Dear heavenly Father, with palms turned upward, we receive these words of encouragement and grace as this day begins. Thank you for anticipating every challenging situation before us today; and for knowing every fear and uncertainty of our hearts; and for staying so faithfully committed to bless, care, and nourish us.
But we don’t only need comfort for ourselves, but for those with whom we walk. May the mercy you lavish on us in Jesus, run like a stream of kindness through us to others. Father, grant us words of healing and hope for friends in various stages of overwhelm-ment and stress. Love through us to your glory.
Indeed, direct our hearts into more of your love and the perseverance of Jesus; for it is out of the overflow of your love for us that we have the resources to care for the people you’ve placed in our lives. As much as we already know of your love, show us even more, Father. Dazzle and delight …
Repent, then, and turn to God, so that your sins may be wiped out, that times of refreshing may come from the Lord, and that he may send the Messiah, who has been appointed for you—even Jesus. Heaven must receive him until the time comes for God to restore everything, as he promised long ago through his holy prophets. Acts 3:19-21
Dear heavenly Father, whether in our own lives, or in the lives of those we love, few things are as beautiful as Spirit wrought conviction, generating grace-laced-humility, leading to times of gospel-saturated refreshing. That’s always a win-win for everyone—for our families, the church, the community, our culture, and us.
Surely, this is what Luther had in mine when he stated that “repentance is a way of life”, for those who understand the gospel. Yet how easily we forget, you are a God who gives grace to the humble; yet, you know the proud “from afar”. We’re never freer than when we see our own sin more clearly than anyone else’s; and when we see the finished work of Jesus as our most present need, and glorious provision.
Father, as this beautiful Saturday begins, I’m thankful you’ve already sent Jesus for me, and that you’re going to send him again, to finish the “job”. I’m grateful all of my sins have already been “wiped out,” and that you’ve clothed me with the perfect righteousness of Jesus. Now, gentle and sweeten my heart, I ask. I sincerely want to be …
We want you to know, brothers, about the grace of God that has been given among the churches of Macedonia, for in a severe test of affliction, their abundance of joy and their extreme poverty have overflowed in a wealth of generosity on their part. For they gave according to their means, as I can testify, and beyond their means, of their own accord, begging us earnestly for the favor of taking part in the relief of the saints—and this, not as we expected, but they gave themselves first to the Lord and then by the will of God to us. 2 Cor. 8:1-5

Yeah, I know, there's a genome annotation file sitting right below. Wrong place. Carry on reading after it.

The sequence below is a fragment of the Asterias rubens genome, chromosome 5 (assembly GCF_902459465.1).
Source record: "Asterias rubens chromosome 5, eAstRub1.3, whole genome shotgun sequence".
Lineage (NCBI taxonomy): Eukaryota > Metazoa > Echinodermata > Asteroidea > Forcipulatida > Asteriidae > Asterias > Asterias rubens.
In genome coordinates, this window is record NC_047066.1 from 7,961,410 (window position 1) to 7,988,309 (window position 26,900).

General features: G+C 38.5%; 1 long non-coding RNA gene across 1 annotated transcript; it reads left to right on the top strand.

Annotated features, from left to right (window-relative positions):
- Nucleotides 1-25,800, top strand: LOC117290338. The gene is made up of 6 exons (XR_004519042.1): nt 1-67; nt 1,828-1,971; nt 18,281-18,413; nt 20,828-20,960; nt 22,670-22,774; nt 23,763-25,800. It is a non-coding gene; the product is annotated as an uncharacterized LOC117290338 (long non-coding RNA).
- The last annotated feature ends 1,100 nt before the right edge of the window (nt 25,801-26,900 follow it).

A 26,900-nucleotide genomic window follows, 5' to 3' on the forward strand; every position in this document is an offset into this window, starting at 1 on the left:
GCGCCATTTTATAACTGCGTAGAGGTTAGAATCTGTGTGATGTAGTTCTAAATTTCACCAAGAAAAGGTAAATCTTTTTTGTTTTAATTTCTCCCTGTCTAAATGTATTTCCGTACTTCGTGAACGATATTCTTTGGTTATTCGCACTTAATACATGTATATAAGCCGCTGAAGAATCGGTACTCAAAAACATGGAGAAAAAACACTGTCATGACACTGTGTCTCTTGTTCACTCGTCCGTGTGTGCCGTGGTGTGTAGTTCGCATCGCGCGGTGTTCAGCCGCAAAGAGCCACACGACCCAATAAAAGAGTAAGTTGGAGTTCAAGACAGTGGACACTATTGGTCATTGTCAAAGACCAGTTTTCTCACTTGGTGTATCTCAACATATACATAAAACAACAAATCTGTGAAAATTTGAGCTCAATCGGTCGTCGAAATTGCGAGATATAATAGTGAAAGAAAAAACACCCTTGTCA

Dear heavenly Father, this one little gospel-vignette underscores why we can never emphasize your grace too much. Indeed, through Jesus you continue to give us grace upon grace; and more grace in the place of that grace. (John 1:16)
What an amazing story—the severely afflicted and extremely poor Christians of Macedonia became a model of radical freedom to the much wealthier believers in Corinth. Father, only the gospel is powerful enough to create this kind of contentment and joy, compassion and generosity.
For the glory of Jesus and the advancing of your kingdom, we ask you to give us the same grace you gave the churches of Macedonia. The needs all around us are exponential; but your resources are endless. Help us to excel in the grace of giving.
We know that you are “able to make all grace abound to [us], so that having all sufficiency in …
Who do I have in heaven but you? And earth has nothing I desire besides you. My flesh and my heart may fail, but God is the strength of my heart and my portion forever. Ps. 73:25-26
Therefore, as God’s chosen people, holy and dearly loved, clothe yourselves with compassion, kindness, humility, gentleness and patience. Bear with each other and forgive one another if any of you has a grievance against someone. Forgive as the Lord forgave you. And over all these virtues put on love, which binds them all together in perfect unity. Col. 3:12-14
Dear heavenly Father, it’s called the busiest traffic day of the year in America—the day before Thanksgiving. Tens of millions of us are making our way “home,” or will be opening our doors to family and friends, for a day of turkey-basting, goodie-prepping, parade-watching, merry-making, story-telling, sports-enjoying, nap-taking, and more goodie-eating. It’s a great time of year.